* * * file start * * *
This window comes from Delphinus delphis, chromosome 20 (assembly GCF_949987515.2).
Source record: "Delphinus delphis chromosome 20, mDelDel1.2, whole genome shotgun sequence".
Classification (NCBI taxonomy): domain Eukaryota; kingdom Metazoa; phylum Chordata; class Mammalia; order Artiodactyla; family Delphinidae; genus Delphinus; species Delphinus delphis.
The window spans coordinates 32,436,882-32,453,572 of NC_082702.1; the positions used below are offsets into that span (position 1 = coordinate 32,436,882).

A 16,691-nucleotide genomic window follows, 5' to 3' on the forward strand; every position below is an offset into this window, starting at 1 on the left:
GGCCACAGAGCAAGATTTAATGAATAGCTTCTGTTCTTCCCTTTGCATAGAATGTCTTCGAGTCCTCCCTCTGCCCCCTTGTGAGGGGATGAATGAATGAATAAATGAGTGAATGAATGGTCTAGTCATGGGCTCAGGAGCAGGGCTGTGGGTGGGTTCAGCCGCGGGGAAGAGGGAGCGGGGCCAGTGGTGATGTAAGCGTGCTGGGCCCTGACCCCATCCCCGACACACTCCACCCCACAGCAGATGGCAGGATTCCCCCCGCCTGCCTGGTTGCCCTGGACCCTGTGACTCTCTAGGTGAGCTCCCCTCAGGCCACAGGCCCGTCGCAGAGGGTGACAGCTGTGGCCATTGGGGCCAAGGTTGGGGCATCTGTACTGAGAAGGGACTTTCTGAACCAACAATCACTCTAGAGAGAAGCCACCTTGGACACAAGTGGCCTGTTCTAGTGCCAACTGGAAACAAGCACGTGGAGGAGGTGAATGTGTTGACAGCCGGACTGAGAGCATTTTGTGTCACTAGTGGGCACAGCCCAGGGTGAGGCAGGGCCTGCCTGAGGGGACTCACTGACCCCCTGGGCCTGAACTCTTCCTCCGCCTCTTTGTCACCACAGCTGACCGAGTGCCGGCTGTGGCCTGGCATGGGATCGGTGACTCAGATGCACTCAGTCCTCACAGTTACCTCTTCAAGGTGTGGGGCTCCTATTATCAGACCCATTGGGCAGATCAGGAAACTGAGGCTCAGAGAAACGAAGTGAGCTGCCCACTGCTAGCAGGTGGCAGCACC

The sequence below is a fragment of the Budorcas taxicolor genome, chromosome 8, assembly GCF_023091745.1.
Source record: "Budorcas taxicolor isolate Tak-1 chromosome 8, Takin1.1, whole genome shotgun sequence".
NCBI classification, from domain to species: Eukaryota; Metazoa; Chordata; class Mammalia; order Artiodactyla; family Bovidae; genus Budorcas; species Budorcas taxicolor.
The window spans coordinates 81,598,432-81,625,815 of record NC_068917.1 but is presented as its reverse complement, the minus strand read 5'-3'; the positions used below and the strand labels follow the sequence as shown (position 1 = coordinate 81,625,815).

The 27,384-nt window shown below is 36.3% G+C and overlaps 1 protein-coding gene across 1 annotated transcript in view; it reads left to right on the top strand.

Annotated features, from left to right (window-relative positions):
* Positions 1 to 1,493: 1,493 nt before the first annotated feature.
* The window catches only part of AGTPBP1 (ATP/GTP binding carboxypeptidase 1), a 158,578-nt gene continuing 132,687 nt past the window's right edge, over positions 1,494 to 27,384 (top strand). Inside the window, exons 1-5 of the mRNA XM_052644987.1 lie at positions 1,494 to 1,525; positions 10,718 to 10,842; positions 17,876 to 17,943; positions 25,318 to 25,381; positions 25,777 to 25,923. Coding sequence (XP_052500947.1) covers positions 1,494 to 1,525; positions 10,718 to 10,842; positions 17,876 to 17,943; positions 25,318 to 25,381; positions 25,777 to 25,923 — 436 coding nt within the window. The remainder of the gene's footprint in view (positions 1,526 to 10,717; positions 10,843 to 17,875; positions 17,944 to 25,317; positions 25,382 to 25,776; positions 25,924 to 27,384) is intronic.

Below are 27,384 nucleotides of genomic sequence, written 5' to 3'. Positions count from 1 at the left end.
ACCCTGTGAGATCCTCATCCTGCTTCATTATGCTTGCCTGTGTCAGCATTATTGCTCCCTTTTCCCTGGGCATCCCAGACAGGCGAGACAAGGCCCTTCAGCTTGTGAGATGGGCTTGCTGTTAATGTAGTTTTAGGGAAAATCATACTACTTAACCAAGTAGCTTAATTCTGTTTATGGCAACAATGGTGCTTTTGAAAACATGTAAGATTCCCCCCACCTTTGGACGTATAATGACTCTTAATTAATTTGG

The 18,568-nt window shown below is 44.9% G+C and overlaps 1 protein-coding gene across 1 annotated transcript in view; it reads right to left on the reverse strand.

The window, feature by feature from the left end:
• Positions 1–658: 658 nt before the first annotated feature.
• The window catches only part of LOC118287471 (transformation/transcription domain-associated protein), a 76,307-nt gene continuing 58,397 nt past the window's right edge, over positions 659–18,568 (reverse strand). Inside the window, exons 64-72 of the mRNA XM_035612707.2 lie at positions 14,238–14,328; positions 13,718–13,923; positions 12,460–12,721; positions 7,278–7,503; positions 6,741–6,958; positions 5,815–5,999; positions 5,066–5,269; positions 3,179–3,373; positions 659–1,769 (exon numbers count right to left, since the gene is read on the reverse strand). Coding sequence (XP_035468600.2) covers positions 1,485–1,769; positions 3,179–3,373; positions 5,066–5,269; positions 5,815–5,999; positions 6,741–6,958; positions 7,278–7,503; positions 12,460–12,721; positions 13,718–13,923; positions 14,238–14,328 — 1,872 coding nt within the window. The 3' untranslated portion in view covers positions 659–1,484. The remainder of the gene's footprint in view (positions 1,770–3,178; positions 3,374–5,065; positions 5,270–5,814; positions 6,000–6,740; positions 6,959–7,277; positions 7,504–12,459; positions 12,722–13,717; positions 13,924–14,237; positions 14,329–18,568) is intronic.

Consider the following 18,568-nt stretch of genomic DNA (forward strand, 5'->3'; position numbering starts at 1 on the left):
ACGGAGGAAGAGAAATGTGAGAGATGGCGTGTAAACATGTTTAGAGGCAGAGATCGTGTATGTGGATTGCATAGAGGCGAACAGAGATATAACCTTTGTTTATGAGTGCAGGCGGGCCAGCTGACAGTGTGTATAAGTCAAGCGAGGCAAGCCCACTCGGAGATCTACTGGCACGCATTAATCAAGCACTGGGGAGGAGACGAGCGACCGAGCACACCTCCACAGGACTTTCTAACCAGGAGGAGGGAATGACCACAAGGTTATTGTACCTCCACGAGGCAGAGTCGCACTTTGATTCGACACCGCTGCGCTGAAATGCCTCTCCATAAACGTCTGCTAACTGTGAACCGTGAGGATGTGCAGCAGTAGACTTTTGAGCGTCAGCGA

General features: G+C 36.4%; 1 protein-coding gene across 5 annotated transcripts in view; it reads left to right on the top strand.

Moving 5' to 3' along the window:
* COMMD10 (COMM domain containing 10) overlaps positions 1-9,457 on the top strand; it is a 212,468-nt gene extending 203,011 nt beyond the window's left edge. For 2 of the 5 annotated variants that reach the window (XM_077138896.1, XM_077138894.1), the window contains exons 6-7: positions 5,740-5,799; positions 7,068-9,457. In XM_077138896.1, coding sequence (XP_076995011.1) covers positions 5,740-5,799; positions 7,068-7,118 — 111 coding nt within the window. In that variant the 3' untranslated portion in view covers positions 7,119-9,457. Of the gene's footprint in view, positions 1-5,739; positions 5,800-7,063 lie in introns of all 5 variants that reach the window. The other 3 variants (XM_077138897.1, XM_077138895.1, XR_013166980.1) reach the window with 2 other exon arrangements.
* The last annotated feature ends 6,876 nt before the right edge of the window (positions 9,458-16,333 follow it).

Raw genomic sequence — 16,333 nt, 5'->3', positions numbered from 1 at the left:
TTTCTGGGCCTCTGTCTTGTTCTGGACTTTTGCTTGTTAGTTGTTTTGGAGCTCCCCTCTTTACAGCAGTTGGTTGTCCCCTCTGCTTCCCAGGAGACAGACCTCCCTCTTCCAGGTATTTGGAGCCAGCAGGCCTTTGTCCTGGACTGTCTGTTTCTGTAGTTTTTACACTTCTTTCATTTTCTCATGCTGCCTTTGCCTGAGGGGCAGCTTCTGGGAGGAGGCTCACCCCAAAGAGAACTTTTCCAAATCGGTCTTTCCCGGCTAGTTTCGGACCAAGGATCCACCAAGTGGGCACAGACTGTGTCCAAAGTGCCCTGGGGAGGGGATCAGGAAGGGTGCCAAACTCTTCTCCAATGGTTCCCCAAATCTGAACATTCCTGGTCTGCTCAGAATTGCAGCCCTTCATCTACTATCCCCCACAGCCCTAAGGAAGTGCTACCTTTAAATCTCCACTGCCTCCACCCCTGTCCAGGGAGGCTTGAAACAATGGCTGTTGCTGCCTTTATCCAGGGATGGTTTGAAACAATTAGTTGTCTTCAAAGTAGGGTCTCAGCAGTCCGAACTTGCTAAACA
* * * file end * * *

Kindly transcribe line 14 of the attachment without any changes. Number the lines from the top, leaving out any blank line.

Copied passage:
* The window catches only part of AGTPBP1 (ATP/GTP binding carboxypeptidase 1), a 158,578-nt gene continuing 132,687 nt past the window's right edge, over positions 1,494 to 27,384 (top strand). Inside the window, exons 1-5 of the mRNA XM_052644987.1 lie at positions 1,494 to 1,525; positions 10,718 to 10,842; positions 17,876 to 17,943; positions 25,318 to 25,381; positions 25,777 to 25,923. Coding sequence (XP_052500947.1) covers positions 1,494 to 1,525; positions 10,718 to 10,842; positions 17,876 to 17,943; positions 25,318 to 25,381; positions 25,777 to 25,923 — 436 coding nt within the window. The remainder of the gene's footprint in view (positions 1,526 to 10,717; positions 10,843 to 17,875; positions 17,944 to 25,317; positions 25,382 to 25,776; positions 25,924 to 27,384) is intronic.